Oh, what awkward wonderfulness this story was. I’m still recovering from the warm and fuzzy overload.

Dimple is quite stubborn and has an intense desire to be free – free of other people’s expectations.

Rishi feels his purpose in life is to please his parents.

Dimple is super excited to be out on her own attending a six-week coding workshop and has no idea her parents have set her up.

Rishi is super excited that he may be potentially meeting his future wife and will be getting the chance to get to know her during the six-week coding workshop they will be attending.

Cue hilarious meet cute that involves Dimple assaulting Rishi with an iced coffee. Wait… I don’t think I can put the words meet cute and assault together in a sentence. Hmm… was it assault… Nar self-defence, she thought he was crazy at the time.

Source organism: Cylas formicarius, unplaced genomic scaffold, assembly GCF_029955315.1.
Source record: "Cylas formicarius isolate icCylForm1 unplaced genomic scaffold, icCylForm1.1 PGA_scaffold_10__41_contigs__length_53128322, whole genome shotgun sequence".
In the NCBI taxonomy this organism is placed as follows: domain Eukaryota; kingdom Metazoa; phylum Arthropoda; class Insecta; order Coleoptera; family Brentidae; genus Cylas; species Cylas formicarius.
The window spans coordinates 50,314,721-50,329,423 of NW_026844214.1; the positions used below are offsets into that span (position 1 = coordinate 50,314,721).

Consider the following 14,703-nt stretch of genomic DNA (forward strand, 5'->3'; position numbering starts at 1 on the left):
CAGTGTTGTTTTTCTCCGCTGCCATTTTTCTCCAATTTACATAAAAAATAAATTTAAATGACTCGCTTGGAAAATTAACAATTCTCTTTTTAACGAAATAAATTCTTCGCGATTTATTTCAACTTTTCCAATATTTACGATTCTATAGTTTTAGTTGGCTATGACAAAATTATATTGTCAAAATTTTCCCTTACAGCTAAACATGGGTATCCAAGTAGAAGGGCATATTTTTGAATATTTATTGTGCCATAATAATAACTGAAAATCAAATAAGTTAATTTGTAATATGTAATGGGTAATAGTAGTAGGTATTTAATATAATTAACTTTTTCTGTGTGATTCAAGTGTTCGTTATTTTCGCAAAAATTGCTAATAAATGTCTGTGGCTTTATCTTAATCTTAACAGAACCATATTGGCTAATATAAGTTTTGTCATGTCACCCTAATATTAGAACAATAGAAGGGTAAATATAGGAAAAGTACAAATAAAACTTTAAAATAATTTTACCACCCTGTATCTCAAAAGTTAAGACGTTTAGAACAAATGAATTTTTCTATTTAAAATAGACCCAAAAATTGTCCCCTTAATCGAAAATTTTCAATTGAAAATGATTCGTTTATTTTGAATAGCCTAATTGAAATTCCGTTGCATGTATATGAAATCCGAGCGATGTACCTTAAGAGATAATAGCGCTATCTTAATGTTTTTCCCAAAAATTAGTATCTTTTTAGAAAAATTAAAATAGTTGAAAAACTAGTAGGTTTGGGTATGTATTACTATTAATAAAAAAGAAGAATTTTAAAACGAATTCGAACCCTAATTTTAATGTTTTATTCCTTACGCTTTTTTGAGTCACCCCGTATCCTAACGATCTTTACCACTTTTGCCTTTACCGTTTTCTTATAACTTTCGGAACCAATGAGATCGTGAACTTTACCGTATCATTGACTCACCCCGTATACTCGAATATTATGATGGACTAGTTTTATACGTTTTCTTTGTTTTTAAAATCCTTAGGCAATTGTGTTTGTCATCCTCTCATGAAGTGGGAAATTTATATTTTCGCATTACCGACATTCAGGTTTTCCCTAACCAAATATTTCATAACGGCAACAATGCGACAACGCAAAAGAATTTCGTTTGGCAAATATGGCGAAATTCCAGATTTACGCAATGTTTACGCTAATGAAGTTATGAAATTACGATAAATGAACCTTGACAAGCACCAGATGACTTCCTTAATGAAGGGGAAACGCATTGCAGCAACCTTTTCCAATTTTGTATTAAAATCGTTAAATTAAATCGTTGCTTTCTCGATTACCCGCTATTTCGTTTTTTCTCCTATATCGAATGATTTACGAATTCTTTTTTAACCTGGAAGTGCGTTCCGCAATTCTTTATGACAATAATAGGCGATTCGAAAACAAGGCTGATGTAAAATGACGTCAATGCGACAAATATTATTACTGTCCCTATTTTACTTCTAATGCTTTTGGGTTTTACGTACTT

There are bits of humour sprinkled all through this love story about juggling parental expectations, standing up for yourself, following your dreams and arranged marriages. I actually loved the positive examples of arranged marriage, as on my side of the world they can tend to be portrayed in a negative light.

Dimple and Rishi click with each other early on, but Dimple tries and *spoiler* fails to fight it. Yeah so maybe your parents did know what they were doing, hey Dimple!

My inner teenager found Dimple fairly relatable and immediately fell for Rishi. Rishi he is kind, funny, brave, intelligent and talented – it’s impossible not to fall for him, duh.

All in all, it is a cute and quick read that I’d happily read again.


Menon’s Twitter | Website | Amazon AU | Amazon US | Booktopia | Bookdepository 

No Limits: YA Review

35298151No Limits by Ellie Marney
Genre: Contemporary
Publication: August 14th 2017
Publisher: Self-Published